On April 2, the Department of Homeland Security (DHS) finalized interim chemical security regulations. The final regulations are an improvement over the proposed regulations issued in December 2006, but many weaknesses remain. In particular, DHS modified its broad interpretation of a provision regarding state preemption but did not adequately establish that states can develop rules stronger than the federal ones. The final rules do little to allay concerns regarding the lack of public accountability and access to information or the failure to require consideration of inherently safer technologies by facilities reporting to DHS.

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Journalist Audit Underscores Lack of Transparency

An audit by journalist groups found that public access to Comprehensive Emergency Response Plans (CERP), as required by law, was inconsistent and unreliable around the country. Only 44 percent of the requests for the CERP were granted in full, whereas 20 percent were partially released and 36 percent were completely denied.

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DHS Receives Mixed Opinions on Proposed Chemical Security Rule

The Department of Homeland Security (DHS) received 89 comments, dominated by industry, in response to the proposed interim rule on chemical plant security. The rule establishes the first-ever federal chemical security program. Chemical companies and industry associations generally expressed strong support for the rule, whereas most public interest groups and government officials expressed great concern.

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OMB Watch Critical of Proposed Chemical Security Rule

In response to the Department of Homeland Security's (DHS) proposed interim chemical security rule, OMB Watch will submit comments to DHS that argue for increased transparency and stronger protections at thousands of facilities across the country.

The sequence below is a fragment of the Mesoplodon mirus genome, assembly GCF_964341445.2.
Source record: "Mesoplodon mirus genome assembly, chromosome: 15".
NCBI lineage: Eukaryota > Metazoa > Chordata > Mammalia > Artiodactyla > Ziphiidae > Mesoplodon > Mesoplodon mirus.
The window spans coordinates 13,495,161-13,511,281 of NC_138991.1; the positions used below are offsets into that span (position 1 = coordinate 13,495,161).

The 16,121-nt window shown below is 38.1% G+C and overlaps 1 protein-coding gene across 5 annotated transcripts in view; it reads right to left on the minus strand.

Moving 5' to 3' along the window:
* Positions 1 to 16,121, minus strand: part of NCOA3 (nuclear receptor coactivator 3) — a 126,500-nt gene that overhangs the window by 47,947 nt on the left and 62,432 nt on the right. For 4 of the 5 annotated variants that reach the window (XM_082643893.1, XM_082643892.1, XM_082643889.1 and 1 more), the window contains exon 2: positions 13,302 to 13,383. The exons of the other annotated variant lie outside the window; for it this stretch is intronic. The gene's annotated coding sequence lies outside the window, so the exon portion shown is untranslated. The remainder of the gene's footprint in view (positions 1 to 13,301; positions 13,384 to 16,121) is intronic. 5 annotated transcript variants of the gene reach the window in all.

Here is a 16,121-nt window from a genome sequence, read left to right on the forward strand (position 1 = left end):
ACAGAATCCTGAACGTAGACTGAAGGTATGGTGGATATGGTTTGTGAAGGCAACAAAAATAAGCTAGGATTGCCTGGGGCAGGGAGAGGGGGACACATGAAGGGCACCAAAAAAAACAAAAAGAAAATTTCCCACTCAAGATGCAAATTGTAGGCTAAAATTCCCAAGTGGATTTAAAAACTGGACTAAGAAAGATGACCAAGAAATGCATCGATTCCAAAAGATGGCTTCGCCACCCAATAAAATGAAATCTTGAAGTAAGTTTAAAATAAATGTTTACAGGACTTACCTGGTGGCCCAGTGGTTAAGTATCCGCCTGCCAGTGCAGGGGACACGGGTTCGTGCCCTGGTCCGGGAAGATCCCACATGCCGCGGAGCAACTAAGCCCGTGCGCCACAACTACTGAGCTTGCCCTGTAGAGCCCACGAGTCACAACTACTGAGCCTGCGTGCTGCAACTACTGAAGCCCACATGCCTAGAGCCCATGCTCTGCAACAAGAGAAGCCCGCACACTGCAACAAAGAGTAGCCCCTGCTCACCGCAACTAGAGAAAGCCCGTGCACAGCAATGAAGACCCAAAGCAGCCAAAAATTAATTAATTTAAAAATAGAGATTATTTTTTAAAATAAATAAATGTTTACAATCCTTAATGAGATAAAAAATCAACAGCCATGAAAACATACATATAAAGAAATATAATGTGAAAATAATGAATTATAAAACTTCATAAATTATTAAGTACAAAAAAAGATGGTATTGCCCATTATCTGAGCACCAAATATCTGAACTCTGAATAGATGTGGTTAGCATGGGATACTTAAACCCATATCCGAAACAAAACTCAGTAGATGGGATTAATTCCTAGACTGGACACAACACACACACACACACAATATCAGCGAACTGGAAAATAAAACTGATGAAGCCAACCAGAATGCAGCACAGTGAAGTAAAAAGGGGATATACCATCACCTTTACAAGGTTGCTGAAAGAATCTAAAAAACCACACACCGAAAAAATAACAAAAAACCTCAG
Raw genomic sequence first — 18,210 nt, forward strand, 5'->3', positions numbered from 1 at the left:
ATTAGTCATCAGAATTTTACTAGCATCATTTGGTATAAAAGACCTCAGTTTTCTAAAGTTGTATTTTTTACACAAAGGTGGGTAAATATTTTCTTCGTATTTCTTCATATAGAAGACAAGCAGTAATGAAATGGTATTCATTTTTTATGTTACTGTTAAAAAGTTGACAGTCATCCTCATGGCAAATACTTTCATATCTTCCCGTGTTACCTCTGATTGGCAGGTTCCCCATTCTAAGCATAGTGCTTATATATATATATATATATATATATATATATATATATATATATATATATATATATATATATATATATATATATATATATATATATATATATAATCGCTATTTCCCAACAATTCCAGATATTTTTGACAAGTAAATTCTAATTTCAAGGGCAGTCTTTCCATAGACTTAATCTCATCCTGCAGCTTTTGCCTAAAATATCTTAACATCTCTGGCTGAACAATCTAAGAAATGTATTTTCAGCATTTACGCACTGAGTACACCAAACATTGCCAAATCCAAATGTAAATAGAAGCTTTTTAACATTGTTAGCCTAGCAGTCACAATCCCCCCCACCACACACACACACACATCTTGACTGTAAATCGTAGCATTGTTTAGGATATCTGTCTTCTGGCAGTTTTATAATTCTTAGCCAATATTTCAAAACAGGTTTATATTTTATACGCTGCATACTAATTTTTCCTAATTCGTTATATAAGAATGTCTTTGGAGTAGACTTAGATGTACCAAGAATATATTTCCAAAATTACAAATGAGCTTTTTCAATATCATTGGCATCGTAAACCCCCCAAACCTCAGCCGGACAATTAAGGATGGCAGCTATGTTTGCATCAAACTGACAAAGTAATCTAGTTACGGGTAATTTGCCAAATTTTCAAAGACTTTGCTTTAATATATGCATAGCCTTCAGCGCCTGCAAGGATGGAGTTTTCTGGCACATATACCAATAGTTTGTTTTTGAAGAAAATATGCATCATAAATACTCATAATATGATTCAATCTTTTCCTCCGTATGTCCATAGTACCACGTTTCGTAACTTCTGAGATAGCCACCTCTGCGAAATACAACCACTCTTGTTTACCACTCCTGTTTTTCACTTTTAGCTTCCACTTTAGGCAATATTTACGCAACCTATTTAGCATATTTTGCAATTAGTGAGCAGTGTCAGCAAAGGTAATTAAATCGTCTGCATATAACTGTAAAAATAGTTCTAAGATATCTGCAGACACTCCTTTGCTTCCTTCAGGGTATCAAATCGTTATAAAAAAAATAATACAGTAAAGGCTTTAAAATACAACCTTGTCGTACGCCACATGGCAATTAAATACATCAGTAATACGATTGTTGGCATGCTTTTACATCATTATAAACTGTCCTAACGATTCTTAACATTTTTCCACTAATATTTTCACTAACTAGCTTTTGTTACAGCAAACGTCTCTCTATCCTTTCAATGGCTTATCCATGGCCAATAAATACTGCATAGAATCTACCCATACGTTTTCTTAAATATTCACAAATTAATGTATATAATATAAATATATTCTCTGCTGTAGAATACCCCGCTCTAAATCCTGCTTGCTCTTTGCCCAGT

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Chemical Security Program Leaves the Public Vulnerable

On Dec. 28, 2006, the Department of Homeland Security (DHS) issued an interim final rule for the creation of a chemical facility security program. However, the program appears to provide little means for increasing security and shrouds important assessments in a veil of secrecy that will prevent any public accountability or oversight.

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Chemical Insecurity

Last night, the Homeland Security Appropriations Conference Committee struck a deal to attach chemical security language to the FY 2007 DHS spending bill. The language, agreed upon by Rep. Peter King (R-NY) and Sen. Susan Collins (R-ME) last week, is a retreat from stronger, bipartisan bills pending in both houses and, according to environmental groups, "turns a blind eye to removing thousands of people from harm's way with off-the-shelf technologies." News of the agreement quickly met with strong criticism from members of Congress and public interest groups.

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Resources & Research

Living in the Shadow of Danger: Poverty, Race, and Unequal Chemical Facility Hazards

People of color and people living in poverty, especially poor children of color, are significantly more likely...

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A Tale of Two Retirements: One for CEOs and One for the Rest of Us

The 100 largest CEO retirement funds are worth a combined $4.9 billion, equal to the entire retirement account savings of 41 percent of American fam...